On Tuesday, To Every Nation arrived, and my 7th grader commented that she liked the book. (This is good.) She even commented that she likes the feel of the cover. 🙂 I spent some time looking through the entire book, and I was so glad to see specific character qualities being highlighted for each of the 12 missionaries studied. These qualities each have a special focus – endurance, virtue, honor, forgiveness, faith, sacrifice, focus, perseverance, service, compassion, patience, and contentment. What needed topics to cover with our children!
For each Christian Hero biography that is read, Kim has a 2 page biographical sketch, 2 pages regarding the country where the individual served and their ministry, a timeline page, a page spotlighting the quality being studied (including personal application!!), and copywork of a verse that fits the quality focused on. This makes 8 pages each for the 12 individuals being studied. I am praying that the LORD will use the study of these missionaries and our God to help my daughter grow and develop her character.
At the conclusion of this class, I plan to post a follow-up post with my daughter’s and my feedback about this class. Stay tuned!
*The only textbooks / curriculum I will promote on my blog are what I am willing to use, am using, or have already used in our home. I will include an affiliate link if I am an affiliate.
This morning our 5 year old and I walked Daddy to the car when he left for work. Everyone else was still sleeping. As we walked inside, he asked me to sit on the porch while he played in the back yard. We have had an enjoyable hour and a half to ourselves. (!)
I brought my phone and the Book of Virtues with me. I was intending to get my Bible reading in and skim the Book of Virtues for a literature idea I am working on. I can’t say that I accomplished either completely, but I did get some thinking in.
On the page following the introduction to the Book of Virtues, William Bennett shared a portion from Plato’s Republic. Since I have been working to focus more on developing character through our schoolwork, Plato’s words really grabbed my attention.
“Shall we just carelessly allow children to hear any casual tales which may be devised by casual persons, and to receive into their minds ideas for the most part the very opposite of those which we should wish them to have when they are grown up? We cannot….Anything received into the mind at that age is likely to become indelible and unalterable, and therefore it is most important that the tales which the young first hear should be models of virtuous thoughts…”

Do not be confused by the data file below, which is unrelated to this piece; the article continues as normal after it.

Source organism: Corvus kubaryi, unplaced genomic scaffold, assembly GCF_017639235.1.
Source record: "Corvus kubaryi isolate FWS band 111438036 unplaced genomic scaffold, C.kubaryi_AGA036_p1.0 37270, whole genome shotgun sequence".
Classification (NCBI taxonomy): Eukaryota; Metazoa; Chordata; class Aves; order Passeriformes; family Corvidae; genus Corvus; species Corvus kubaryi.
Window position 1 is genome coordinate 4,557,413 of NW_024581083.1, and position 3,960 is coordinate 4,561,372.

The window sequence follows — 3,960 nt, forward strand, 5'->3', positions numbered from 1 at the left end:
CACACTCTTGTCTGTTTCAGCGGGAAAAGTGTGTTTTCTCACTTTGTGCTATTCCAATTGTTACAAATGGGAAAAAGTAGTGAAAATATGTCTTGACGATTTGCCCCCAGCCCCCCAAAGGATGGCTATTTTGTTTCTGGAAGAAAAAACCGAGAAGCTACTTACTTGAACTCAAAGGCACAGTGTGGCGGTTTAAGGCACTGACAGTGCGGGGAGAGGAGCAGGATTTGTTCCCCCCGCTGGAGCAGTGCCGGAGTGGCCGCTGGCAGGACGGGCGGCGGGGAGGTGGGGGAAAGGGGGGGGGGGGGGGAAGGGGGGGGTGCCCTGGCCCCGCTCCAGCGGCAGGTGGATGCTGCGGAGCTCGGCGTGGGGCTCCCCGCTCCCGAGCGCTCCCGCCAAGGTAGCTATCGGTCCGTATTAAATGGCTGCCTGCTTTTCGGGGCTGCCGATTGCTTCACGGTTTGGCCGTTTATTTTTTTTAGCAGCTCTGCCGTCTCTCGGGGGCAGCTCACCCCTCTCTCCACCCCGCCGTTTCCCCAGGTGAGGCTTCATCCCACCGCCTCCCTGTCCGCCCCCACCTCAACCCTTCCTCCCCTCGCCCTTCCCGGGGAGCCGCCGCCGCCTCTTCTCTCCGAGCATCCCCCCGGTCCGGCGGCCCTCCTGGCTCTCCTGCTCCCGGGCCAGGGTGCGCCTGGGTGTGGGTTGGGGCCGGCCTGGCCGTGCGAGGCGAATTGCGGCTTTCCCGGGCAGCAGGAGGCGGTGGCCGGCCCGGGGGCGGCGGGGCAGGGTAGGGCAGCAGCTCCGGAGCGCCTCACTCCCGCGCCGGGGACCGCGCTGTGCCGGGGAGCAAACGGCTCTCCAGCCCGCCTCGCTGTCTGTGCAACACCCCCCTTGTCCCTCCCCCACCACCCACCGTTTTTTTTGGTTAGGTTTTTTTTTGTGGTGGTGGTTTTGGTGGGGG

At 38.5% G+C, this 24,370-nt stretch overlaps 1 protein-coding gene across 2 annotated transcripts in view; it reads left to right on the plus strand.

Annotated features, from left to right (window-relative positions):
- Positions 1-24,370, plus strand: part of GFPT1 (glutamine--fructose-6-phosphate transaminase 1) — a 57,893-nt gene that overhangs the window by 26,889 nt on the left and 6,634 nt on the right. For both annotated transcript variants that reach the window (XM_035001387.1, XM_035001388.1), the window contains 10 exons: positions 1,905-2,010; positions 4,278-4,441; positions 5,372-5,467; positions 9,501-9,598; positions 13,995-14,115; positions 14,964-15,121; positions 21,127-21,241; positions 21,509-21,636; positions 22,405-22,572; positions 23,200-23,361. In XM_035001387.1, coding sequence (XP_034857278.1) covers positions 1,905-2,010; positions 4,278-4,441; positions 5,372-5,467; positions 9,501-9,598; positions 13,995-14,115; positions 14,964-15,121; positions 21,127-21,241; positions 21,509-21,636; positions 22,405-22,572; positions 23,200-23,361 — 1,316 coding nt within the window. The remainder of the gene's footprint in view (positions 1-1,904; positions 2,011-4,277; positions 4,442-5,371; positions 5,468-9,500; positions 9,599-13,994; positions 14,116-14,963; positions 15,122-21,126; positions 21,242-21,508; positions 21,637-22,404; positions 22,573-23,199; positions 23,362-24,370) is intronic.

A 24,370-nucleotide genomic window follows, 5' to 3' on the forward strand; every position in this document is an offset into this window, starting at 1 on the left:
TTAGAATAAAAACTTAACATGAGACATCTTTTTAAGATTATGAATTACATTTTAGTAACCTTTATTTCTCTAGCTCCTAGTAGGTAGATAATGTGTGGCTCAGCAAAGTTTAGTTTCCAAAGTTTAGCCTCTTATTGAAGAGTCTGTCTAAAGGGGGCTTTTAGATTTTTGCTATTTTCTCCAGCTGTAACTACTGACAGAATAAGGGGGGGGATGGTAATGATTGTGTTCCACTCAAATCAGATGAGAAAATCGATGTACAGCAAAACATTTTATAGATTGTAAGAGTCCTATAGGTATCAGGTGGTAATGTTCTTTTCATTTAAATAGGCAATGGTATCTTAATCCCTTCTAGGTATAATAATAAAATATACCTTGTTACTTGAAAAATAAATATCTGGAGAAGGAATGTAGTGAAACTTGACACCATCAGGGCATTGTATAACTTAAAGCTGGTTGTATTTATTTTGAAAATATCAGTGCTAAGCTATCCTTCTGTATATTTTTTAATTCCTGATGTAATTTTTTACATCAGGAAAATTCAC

As I think about his writing and particularly what the Bible says about our thinking in Philippians 4:8, I see a 2 part determination that must be present in our reading choices and literature classes for our families.
“Finally, brethren, whatsoever things are true, whatsoever things are honest, whatsoever things are just, whatsoever things are pure, whatsoever things are lovely, whatsoever things are of good report; if there be any virtue, and if there be any praise, think on these things.”
We must determine 2 things.
1. We must not present our children favorable examples of bad character in our reading choices. (or viewing choices!)
It is for this reason, when my oldest children were young we decided not to watch particular programs (even on PBS!), because the producers made the parent(s) look like idiots or because a bratty child was not corrected and disciplined. It is for this reason that I do not offer reading choices which include profanity, witchcraft, or anti-God themes.
2. We MUST also teach our children to choose to read (and think) on things that pass the Philippians 4:8 test. You will notice the verse does not say “don’t think on bad things.” It says, “think on these things.”
Is this honest?
Is this just?
Is this pure?
Is this lovely
Is this a good report?
Is this a virtue we should model?
Is this praiseworthy?
For me, this means I am not offering my children literature such as Harry Potter. It means we don’t watch Caillou and Arthur. (There are other books and videos that are ruled out, but those are the ones that came to mind just now.)
For us, this is why we love to read biographies of great people in history and virtuous literature. This is why my kids love to watch “Friends and Heroes” and read the Jesus Storybook Bible.
How would you apply this to your reading and tv viewing choices? What woud you leave out? What will you pursue?